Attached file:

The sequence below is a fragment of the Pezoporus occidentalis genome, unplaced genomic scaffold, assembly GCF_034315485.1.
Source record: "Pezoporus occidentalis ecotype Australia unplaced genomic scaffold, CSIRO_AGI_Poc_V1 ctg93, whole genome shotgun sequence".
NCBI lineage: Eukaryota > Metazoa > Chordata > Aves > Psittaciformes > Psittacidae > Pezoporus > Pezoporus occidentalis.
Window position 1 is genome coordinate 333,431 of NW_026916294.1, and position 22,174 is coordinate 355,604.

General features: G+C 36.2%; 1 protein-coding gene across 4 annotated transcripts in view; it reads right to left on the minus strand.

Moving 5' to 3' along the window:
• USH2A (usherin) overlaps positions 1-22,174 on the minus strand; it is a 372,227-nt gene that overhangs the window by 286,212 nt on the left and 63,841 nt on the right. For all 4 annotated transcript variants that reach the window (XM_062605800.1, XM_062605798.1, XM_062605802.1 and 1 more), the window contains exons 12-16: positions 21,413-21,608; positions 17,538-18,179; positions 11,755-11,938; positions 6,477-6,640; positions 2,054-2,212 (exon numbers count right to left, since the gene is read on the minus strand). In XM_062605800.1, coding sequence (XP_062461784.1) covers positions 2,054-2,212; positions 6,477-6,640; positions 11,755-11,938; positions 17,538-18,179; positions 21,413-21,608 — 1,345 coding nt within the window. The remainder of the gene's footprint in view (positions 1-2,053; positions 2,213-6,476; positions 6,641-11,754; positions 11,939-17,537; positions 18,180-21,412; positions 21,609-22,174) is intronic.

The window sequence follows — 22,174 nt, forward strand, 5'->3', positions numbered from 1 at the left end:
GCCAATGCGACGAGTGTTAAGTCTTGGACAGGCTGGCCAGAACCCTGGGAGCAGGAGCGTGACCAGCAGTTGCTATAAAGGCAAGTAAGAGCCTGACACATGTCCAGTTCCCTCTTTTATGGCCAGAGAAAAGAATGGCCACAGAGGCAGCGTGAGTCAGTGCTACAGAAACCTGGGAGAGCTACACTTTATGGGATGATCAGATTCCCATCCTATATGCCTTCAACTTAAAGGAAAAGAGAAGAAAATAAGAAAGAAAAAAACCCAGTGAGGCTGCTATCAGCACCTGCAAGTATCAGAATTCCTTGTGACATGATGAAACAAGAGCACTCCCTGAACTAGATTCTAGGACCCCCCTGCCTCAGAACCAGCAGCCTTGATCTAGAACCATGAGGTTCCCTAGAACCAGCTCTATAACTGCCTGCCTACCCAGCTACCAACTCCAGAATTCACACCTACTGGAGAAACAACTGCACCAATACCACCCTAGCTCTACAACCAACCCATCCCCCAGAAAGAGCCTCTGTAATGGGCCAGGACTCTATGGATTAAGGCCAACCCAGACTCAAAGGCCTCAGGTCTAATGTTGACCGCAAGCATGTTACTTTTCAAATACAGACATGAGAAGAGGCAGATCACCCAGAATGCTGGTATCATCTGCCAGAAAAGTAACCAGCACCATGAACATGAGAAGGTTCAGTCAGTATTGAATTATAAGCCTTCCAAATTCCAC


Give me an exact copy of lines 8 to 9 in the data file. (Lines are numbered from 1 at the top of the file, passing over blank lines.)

The window sequence follows — 22,174 nt, forward strand, 5'->3', positions numbered from 1 at the left end:
GCCAATGCGACGAGTGTTAAGTCTTGGACAGGCTGGCCAGAACCCTGGGAGCAGGAGCGTGACCAGCAGTTGCTATAAAGGCAAGTAAGAGCCTGACACATGTCCAGTTCCCTCTTTTATGGCCAGAGAAAAGAATGGCCACAGAGGCAGCGTGAGTCAGTGCTACAGAAACCTGGGAGAGCTACACTTTATGGGATGATCAGATTCCCATCCTATATGCCTTCAACTTAAAGGAAAAGAGAAGAAAATAAGAAAGAAAAAAACCCAGTGAGGCTGCTATCAGCACCTGCAAGTATCAGAATTCCTTGTGACATGATGAAACAAGAGCACTCCCTGAACTAGATTCTAGGACCCCCCTGCCTCAGAACCAGCAGCCTTGATCTAGAACCATGAGGTTCCCTAGAACCAGCTCTATAACTGCCTGCCTACCCAGCTACCAACTCCAGAATTCACACCTACTGGAGAAACAACTGCACCAATACCACCCTAGCTCTACAACCAACCCATCCCCCAGAAAGAGCCTCTGTAATGGGCCAGGACTCTATGGATTAAGGCCAACCCAGACTCAAAGGCCTCAGGTCTAATGTTGACCGCAAGCATGTTACTTTTCAAATACAGACATGAGAAGAGGCAGATCACCCAGAATGCTGGTATCATCTGCCAGAAAAGTAACCAGCACCATGAACATGAGAAGGTTCAGTCAGTATTGAATTATAAGCCTTCCAAATTCCAC